• Fannie and Freddie will also exempt refinance loans with loan balances below $125,000
  • The fee is necessary to “cover projected COVID-19 losses of at least $6 billion at Fannie and Freddie"
  • Banking groups welcomed the postponement

After much criticism, ​ the Federal Housing Finance Agency, or FHFA, has delayed implementation of its new adverse market refinance fee until Dec. 1 from Sept. 1.

FHFA, the regulator of the Federal National Mortgage Association (Fannie Mae) and the Federal Home Loan Mortgage Corp. (Freddie Mac), had previously unveiled a new 0.5% refinance mortgage fee.

FHFA also said that Fannie and Freddie will exempt refinance loans with loan balances below $125,000.

The agency reiterated that the fee is still necessary to “cover projected COVID-19 losses of at least $6 billion at Fannie and Freddie” – depending on the path of the economic recovery.

Such expenses, FHFA noted, are expected to at least include $4 billion in loan losses due to projected forbearance defaults; $1 billion in foreclosure moratorium losses; and $1 billion in servicer compensation and other forbearance expenses.

FHFA further said that throughout the pandemic in order to protect borrowers and renters it allowed Fannie and Freddie to offer forbearance on multifamily and single-family mortgages; buy loans in forbearance; modify mortgage terms to reduce monthly payments and simplify repayment options; provide protections for tenants in properties in forbearance; and provide loan processing flexibility.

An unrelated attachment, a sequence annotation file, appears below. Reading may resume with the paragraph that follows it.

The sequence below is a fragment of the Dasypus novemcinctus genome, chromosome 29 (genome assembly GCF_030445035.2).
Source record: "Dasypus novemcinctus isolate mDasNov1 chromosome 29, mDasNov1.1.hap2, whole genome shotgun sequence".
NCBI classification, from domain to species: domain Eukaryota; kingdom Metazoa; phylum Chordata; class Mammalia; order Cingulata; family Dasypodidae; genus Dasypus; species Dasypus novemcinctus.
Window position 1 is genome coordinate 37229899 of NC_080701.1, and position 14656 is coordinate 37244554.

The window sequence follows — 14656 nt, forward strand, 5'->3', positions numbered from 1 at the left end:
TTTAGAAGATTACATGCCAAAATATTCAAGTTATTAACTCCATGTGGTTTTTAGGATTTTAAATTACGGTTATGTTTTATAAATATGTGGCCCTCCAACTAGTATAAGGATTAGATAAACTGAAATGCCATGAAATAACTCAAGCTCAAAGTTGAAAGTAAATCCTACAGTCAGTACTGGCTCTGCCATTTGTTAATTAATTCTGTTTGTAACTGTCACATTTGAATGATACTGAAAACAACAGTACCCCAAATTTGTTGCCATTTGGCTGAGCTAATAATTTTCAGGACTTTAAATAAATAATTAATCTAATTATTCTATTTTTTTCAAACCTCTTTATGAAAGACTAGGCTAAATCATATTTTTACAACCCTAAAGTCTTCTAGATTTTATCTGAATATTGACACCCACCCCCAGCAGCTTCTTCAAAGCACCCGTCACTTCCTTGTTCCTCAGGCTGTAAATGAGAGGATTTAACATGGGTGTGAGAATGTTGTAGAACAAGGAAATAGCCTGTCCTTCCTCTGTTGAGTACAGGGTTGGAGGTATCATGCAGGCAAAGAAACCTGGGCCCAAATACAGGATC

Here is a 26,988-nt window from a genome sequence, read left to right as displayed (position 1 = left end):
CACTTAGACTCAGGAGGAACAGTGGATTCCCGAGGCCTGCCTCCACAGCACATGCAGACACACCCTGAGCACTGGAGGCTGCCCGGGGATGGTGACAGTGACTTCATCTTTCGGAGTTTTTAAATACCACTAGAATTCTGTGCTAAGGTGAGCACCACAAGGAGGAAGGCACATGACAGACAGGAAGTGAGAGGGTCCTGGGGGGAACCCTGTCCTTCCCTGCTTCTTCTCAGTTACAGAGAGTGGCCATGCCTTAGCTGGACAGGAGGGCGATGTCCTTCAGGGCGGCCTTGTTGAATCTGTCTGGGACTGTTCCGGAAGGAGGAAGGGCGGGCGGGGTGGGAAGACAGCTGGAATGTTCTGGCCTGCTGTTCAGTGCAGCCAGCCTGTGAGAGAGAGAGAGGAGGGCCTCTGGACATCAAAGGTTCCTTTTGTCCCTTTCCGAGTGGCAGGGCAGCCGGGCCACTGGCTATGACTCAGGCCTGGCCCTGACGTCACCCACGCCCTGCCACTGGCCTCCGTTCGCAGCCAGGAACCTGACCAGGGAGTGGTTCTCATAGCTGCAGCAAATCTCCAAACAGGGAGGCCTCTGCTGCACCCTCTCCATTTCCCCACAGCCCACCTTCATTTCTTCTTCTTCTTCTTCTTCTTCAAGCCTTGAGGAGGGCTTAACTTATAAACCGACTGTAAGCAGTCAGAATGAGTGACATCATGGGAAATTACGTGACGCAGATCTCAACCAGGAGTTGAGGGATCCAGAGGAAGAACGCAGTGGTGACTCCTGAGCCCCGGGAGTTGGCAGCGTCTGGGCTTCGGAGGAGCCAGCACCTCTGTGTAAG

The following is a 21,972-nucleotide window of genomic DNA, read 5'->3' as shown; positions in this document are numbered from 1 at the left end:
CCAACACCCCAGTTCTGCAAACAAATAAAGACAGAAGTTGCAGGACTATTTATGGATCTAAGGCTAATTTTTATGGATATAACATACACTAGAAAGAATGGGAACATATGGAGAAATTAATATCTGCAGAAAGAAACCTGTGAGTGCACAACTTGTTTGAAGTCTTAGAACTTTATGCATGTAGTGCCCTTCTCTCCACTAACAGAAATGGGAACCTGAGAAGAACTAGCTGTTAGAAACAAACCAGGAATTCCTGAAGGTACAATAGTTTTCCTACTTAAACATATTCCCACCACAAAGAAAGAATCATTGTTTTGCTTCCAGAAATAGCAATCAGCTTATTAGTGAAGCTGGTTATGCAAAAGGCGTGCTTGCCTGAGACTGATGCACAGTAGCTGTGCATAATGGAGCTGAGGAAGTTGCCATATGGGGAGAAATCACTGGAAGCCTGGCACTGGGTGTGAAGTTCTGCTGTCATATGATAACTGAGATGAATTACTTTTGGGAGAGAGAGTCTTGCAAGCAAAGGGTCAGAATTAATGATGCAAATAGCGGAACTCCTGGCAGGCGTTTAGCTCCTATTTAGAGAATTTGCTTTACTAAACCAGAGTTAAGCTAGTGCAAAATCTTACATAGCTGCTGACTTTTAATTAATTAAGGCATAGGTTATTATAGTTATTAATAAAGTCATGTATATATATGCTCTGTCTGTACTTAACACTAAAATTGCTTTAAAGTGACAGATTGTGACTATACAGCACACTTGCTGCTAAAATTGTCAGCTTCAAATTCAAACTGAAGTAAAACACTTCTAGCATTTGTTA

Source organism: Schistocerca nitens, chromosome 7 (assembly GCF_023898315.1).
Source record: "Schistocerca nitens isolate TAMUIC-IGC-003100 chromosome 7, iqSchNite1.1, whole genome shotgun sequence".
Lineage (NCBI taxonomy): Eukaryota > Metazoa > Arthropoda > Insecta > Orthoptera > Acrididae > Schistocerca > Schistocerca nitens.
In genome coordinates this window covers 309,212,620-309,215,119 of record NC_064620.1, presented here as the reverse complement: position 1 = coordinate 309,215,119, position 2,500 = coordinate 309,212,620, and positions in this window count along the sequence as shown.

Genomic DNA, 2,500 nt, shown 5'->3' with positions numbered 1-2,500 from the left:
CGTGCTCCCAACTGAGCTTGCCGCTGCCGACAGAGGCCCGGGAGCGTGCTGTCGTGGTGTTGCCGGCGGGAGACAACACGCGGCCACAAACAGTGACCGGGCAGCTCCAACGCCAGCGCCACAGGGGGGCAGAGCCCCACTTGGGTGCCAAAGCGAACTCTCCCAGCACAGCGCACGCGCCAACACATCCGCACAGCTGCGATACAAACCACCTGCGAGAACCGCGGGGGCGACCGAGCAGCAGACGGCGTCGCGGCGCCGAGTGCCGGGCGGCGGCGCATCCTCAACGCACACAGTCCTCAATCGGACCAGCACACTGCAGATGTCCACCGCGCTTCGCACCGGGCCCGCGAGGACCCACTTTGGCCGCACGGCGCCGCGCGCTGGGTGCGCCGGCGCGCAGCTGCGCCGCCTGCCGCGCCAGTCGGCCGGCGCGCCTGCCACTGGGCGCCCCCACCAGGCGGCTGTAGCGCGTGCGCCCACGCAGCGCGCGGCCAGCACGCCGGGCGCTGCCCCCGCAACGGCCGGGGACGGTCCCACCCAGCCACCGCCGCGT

Greg McBride, chief financial analyst at, welcomed the postponement, to a degree.

“While not as good as repealing it altogether, this is certainly better than the caper they pulled when they initially announced it without any advance notice,” he said.

The Mortgage Bankers Association, or MBA, also welcomed the postponement.

"Extending the effective date will permit lenders to close refinance loans that are in their pipelines and honor the rate lock commitments they made to their borrowers, ensuring that economic relief in the form of record low interest rates will continue to flow to consumers,” MBA President and CEO Bob Broeksmit said.

"We understand that the pandemic and the associated borrower assistance measures [Fannie and Freddie] have instituted impose significant costs on [Fannie and Freddie] and on mortgage servicers, and we are gratified that the revised guidelines also reflect the need to lessen the impact on borrowers with modest incomes or low loan amounts," he continued. "Likewise, we support the previously announced exemption of all home purchase loans.“

Broeksmit added: "We look forward to ongoing collaboration with the FHFA, [Fannie and Freddie], and other stakeholders to ensure that future policy and pricing decisions strike the right balance between allowing [Fannie and Freddie] to appropriately manage their risk and continuing to offer affordable and sustainable home purchase and refinance opportunities to all qualified borrowers."

The American Bankers Association stated that the FHFA’s decision is an “important step in the right direction that will help lower-income borrowers in particular. We will continue to urge FHFA to carefully assess whether this fee, even delayed until December, could unnecessarily harm struggling homeowners and the broader economy."